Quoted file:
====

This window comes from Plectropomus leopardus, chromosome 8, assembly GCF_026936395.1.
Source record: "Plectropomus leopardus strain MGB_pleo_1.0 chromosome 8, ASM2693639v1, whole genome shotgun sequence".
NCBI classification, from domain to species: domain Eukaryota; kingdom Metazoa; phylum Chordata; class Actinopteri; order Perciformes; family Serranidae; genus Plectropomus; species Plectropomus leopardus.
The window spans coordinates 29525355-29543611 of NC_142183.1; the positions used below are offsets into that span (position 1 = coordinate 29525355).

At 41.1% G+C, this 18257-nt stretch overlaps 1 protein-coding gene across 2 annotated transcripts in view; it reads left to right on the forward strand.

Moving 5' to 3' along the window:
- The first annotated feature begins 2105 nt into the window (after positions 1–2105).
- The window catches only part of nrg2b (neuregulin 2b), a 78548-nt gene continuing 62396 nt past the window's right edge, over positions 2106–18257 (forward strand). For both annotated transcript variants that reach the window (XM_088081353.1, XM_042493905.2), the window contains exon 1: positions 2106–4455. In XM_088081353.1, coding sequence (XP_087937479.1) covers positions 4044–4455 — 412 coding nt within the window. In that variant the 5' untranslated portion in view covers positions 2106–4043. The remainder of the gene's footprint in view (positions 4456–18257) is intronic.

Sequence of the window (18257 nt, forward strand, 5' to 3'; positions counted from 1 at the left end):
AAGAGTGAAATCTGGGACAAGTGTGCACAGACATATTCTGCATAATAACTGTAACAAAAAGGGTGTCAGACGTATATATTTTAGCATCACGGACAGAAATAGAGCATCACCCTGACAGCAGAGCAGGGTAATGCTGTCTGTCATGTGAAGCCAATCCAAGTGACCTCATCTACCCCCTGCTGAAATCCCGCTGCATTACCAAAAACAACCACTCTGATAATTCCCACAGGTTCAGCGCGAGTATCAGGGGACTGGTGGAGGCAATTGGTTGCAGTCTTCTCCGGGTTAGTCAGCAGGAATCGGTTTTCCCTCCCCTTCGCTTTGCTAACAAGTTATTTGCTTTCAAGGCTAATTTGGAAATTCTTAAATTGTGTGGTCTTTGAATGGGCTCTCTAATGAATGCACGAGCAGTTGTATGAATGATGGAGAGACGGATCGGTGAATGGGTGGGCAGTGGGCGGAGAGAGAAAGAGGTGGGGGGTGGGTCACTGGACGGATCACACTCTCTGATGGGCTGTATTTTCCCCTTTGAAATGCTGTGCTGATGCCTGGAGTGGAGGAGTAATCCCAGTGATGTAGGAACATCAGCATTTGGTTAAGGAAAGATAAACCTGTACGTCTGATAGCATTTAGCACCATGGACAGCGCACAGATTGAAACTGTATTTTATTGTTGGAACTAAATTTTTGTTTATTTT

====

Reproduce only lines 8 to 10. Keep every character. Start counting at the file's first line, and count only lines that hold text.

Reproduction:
- The window catches only part of nrg2b (neuregulin 2b), a 78548-nt gene continuing 62396 nt past the window's right edge, over positions 2106–18257 (forward strand). For both annotated transcript variants that reach the window (XM_088081353.1, XM_042493905.2), the window contains exon 1: positions 2106–4455. In XM_088081353.1, coding sequence (XP_087937479.1) covers positions 4044–4455 — 412 coding nt within the window. In that variant the 5' untranslated portion in view covers positions 2106–4043. The remainder of the gene's footprint in view (positions 4456–18257) is intronic.

Sequence of the window (18257 nt, forward strand, 5' to 3'; positions counted from 1 at the left end):
AAGAGTGAAATCTGGGACAAGTGTGCACAGACATATTCTGCATAATAACTGTAACAAAAAGGGTGTCAGACGTATATATTTTAGCATCACGGACAGAAATAGAGCATCACCCTGACAGCAGAGCAGGGTAATGCTGTCTGTCATGTGAAGCCAATCCAAGTGACCTCATCTACCCCCTGCTGAAATCCCGCTGCATTACCAAAAACAACCACTCTGATAATTCCCACAGGTTCAGCGCGAGTATCAGGGGACTGGTGGAGGCAATTGGTTGCAGTCTTCTCCGGGTTAGTCAGCAGGAATCGGTTTTCCCTCCCCTTCGCTTTGCTAACAAGTTATTTGCTTTCAAGGCTAATTTGGAAATTCTTAAATTGTGTGGTCTTTGAATGGGCTCTCTAATGAATGCACGAGCAGTTGTATGAATGATGGAGAGACGGATCGGTGAATGGGTGGGCAGTGGGCGGAGAGAGAAAGAGGTGGGGGGTGGGTCACTGGACGGATCACACTCTCTGATGGGCTGTATTTTCCCCTTTGAAATGCTGTGCTGATGCCTGGAGTGGAGGAGTAATCCCAGTGATGTAGGAACATCAGCATTTGGTTAAGGAAAGATAAACCTGTACGTCTGATAGCATTTAGCACCATGGACAGCGCACAGATTGAAACTGTATTTTATTGTTGGAACTAAATTTTTGTTTATTTT